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With Reference to examples, compare and contrast the problems associated with water quality between MEDCs and LEDCs.

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Edward Clarke 13PM With Reference to examples, compare and contrast the problems associated with water quality between MEDCs and LEDCs. There are many causes of water pollution. These range from crisp packets and other litter, to industrial waste containing dangerous chemicals. Because of the ranges of causes, there is also a massive variety in the problems associated with it. One of the main problems is its damaging effect on the environment. Pollution damages whole ecosystems and can cause a river to become 'dead' - killing all life in it. The pollution also causes aesthetic damage, often turning pleasant riversides into dirty eyesores with unpleasant smells. Pollution, especially in the form of dangerous chemicals can also pose serious health risks to the surrounding population. Tourism can also be affected causing the loss of jobs and political problems can arise in regards to legislation and the introduction of clear-up schemes. The problems encountered and the scale of them varies between the MEDW and the LEDW. The problems in the MEDW are related to the industrial practices that take place along the riverbanks. ...read more.


A project is also being implemented with funding from the Global Environmental Facility (GEF). It is the Manzala engineered wetland project which aims at cleaning up the Nile water before it flows into the Mediterranean Sea. Another important project financed by GEF is the coastal clean-up project of the Red Sea. Coral reef and tourist areas are to be protected by this project from oil spills from Egyptian oil fields and the tankers passing through the Suez Canal. Regulations have also been made which include Laws 48 (1982) and Law 93 (1962). These laws address the protection of the Nile and its waterways from pollution, and regulate the discharge of wastewater into the sewerage system. As recently as the 1960s, the Thames was biologically 'dead' - only a few bacteria and tubifex worms could live in the polluted waters. Since then, considerable investment in waste water treatment and the decline of the manufacturing industry have caused a dramatic improvement in the river environment. The quality of the water in the River Thames is better now than at any time in the last century and the Thames is now the cleanest metropolitan estuary in the whole of Europe. ...read more.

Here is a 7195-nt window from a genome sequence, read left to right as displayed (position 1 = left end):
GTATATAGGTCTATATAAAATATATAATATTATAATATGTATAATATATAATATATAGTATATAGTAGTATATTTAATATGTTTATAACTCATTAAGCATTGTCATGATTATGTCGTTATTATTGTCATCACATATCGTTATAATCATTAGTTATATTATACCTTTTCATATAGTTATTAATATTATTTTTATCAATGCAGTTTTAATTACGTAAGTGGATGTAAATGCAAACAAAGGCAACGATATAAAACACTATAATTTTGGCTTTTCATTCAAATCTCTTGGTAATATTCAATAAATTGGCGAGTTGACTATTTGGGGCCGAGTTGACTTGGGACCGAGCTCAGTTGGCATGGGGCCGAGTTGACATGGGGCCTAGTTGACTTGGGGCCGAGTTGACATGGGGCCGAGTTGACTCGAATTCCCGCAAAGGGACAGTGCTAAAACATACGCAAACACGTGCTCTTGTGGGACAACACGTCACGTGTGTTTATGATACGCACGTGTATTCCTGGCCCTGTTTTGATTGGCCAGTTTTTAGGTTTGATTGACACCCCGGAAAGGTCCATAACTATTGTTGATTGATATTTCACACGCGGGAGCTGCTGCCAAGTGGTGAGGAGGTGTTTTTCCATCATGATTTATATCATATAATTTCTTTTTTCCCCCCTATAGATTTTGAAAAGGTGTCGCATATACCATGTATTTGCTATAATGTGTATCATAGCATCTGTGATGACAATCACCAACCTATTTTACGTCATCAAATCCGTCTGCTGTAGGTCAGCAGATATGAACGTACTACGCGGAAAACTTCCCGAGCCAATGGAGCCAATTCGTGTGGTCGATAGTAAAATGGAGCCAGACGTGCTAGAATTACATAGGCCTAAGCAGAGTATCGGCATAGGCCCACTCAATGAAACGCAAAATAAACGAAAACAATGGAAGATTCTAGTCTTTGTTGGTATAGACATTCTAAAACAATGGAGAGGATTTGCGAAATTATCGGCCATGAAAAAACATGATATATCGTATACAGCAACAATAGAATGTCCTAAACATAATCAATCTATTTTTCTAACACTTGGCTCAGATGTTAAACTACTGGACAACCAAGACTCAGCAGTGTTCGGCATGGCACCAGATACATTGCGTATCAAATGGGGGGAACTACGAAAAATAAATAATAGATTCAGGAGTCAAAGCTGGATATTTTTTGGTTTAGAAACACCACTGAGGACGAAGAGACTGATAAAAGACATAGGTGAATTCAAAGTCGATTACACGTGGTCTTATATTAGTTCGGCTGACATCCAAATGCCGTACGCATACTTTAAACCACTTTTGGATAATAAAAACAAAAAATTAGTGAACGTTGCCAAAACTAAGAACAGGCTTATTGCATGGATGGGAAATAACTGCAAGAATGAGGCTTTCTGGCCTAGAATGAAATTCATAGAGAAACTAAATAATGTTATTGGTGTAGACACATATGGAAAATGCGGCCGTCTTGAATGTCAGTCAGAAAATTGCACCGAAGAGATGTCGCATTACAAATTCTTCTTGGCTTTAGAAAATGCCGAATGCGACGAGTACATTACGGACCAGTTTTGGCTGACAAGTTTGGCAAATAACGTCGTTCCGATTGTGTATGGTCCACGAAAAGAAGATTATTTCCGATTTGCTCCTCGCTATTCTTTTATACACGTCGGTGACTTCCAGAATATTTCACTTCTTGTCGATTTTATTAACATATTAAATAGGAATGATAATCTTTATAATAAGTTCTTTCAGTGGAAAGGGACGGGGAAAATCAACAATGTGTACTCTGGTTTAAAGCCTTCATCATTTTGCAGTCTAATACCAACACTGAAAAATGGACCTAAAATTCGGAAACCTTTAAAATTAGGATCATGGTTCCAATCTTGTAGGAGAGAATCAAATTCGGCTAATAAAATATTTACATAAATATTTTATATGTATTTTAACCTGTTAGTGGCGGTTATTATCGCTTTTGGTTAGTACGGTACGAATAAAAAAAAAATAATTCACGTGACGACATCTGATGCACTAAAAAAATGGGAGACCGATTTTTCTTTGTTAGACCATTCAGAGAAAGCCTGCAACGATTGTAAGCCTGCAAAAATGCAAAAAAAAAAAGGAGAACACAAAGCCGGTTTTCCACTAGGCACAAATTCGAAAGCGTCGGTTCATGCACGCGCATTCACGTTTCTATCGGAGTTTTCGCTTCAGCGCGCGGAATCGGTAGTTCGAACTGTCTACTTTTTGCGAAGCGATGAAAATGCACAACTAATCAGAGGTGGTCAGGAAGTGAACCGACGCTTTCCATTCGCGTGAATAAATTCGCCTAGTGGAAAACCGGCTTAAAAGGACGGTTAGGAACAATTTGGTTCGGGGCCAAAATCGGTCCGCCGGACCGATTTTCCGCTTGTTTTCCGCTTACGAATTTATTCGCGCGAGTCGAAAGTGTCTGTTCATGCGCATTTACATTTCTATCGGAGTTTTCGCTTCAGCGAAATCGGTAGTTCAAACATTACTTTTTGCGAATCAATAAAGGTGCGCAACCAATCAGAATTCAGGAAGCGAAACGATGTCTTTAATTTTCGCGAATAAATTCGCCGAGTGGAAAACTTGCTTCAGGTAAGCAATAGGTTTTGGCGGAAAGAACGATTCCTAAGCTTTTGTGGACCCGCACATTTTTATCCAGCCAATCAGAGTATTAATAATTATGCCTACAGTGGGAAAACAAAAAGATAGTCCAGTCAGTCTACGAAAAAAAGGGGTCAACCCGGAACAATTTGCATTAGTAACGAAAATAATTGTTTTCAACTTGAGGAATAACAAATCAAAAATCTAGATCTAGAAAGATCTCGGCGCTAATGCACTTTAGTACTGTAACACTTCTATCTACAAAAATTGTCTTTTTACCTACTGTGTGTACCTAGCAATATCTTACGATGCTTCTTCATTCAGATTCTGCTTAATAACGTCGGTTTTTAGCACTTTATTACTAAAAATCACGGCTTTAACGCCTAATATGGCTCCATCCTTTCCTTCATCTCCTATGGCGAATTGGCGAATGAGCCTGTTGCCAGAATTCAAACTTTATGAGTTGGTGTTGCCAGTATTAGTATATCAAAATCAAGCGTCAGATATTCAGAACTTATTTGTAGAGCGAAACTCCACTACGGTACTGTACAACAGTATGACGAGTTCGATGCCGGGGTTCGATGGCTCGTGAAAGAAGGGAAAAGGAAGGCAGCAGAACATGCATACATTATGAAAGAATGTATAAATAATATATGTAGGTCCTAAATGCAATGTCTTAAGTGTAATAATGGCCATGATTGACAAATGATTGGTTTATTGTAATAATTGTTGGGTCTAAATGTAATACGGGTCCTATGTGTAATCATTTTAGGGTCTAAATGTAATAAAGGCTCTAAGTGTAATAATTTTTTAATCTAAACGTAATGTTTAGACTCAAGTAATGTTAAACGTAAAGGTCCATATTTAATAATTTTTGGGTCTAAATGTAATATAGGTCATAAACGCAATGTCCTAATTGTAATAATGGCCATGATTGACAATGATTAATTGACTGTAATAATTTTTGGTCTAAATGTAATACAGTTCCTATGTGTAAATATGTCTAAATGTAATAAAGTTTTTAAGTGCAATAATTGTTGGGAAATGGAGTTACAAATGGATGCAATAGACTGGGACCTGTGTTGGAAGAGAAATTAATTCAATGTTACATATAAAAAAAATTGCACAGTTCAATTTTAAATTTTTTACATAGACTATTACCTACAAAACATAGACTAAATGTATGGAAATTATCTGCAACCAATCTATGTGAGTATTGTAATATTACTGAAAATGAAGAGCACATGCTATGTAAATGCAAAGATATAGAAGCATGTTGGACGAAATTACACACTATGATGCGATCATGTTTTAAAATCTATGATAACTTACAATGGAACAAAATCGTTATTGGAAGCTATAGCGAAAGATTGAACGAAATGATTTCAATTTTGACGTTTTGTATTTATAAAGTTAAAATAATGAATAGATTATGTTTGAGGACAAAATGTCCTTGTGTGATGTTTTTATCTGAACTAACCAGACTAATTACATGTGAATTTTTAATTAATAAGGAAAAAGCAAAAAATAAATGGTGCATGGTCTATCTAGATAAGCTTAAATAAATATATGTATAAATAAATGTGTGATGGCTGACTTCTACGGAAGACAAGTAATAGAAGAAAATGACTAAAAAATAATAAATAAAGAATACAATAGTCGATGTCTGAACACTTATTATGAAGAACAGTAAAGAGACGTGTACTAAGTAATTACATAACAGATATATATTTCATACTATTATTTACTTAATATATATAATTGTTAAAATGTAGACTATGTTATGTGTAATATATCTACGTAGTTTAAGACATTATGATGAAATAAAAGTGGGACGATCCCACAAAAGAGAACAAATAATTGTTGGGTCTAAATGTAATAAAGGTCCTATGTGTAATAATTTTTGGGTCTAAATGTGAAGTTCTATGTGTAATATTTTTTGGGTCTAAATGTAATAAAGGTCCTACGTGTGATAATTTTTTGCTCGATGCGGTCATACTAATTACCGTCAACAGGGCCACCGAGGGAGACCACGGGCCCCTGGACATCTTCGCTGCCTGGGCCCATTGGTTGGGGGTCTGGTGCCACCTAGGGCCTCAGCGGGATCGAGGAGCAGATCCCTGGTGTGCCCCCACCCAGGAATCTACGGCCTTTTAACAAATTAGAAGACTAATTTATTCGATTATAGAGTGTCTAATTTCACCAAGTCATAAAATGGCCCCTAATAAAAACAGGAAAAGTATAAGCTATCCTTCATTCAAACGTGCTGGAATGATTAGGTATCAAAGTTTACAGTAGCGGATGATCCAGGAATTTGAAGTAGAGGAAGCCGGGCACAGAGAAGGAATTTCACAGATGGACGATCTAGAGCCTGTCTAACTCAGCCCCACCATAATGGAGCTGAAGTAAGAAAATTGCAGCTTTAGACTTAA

As the monitoring of the Sandoz chemicals continued, more chemicals were discovered and it emerged that many different companies were discharging chemicals unlawfully. BASF, well known for their recording tapes, admitted to spilling 1100kg of herbicide, Hoechst admitted to a major leak of chlorobenzene, and Lonza confessed that they had lost 4,500 litres of chemicals from their plant. Despite this worrying state over 20 million people were, and still are, getting their drinking water from the Rhine. Figure 2 Water Pollution - smells like trouble to me The main similarity between schemes tackling water pollution in the developed world and the less developed world is that they both try and eradicate the pollution at its source and also try to educate people about the problems associated with water pollution and how to dispose of their rubbish properly. The difference is the amount of money ploughed into correcting the problem. Although the Indian and Egyptian governments have initiated some schemes of action, they do not have the financial power to match the British and German Governments in their clear up operations. They have to receive help from the World Banks and other aid organisations. ...read more.

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